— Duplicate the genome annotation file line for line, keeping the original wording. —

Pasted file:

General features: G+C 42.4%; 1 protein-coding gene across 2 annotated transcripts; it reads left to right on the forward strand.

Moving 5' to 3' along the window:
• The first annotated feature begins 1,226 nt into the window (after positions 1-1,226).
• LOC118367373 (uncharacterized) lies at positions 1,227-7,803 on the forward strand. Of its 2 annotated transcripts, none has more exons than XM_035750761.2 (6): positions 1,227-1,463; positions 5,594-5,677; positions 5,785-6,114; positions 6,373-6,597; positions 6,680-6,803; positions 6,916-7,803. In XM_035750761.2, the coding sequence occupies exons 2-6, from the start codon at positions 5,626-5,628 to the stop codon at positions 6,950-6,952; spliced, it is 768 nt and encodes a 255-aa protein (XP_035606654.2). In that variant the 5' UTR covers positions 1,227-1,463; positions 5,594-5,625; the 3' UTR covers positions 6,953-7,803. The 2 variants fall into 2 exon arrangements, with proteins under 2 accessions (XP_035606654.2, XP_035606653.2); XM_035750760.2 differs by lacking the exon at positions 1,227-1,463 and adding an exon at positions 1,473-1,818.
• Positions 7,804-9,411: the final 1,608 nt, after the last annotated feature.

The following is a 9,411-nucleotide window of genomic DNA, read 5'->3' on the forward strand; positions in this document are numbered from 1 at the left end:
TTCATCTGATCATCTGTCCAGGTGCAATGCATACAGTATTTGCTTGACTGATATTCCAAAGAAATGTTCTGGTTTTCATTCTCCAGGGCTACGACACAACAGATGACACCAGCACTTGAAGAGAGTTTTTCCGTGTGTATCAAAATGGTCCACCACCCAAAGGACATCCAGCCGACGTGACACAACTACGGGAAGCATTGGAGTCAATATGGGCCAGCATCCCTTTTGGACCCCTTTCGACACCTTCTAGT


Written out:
General features: G+C 42.4%; 1 protein-coding gene across 2 annotated transcripts; it reads left to right on the forward strand.

Moving 5' to 3' along the window:
• The first annotated feature begins 1,226 nt into the window (after positions 1-1,226).
• LOC118367373 (uncharacterized) lies at positions 1,227-7,803 on the forward strand. Of its 2 annotated transcripts, none has more exons than XM_035750761.2 (6): positions 1,227-1,463; positions 5,594-5,677; positions 5,785-6,114; positions 6,373-6,597; positions 6,680-6,803; positions 6,916-7,803. In XM_035750761.2, the coding sequence occupies exons 2-6, from the start codon at positions 5,626-5,628 to the stop codon at positions 6,950-6,952; spliced, it is 768 nt and encodes a 255-aa protein (XP_035606654.2). In that variant the 5' UTR covers positions 1,227-1,463; positions 5,594-5,625; the 3' UTR covers positions 6,953-7,803. The 2 variants fall into 2 exon arrangements, with proteins under 2 accessions (XP_035606654.2, XP_035606653.2); XM_035750760.2 differs by lacking the exon at positions 1,227-1,463 and adding an exon at positions 1,473-1,818.
• Positions 7,804-9,411: the final 1,608 nt, after the last annotated feature.

The following is a 9,411-nucleotide window of genomic DNA, read 5'->3' on the forward strand; positions in this document are numbered from 1 at the left end:
TTCATCTGATCATCTGTCCAGGTGCAATGCATACAGTATTTGCTTGACTGATATTCCAAAGAAATGTTCTGGTTTTCATTCTCCAGGGCTACGACACAACAGATGACACCAGCACTTGAAGAGAGTTTTTCCGTGTGTATCAAAATGGTCCACCACCCAAAGGACATCCAGCCGACGTGACACAACTACGGGAAGCATTGGAGTCAATATGGGCCAGCATCCCTTTTGGACCCCTTTCGACACCTTCTAGT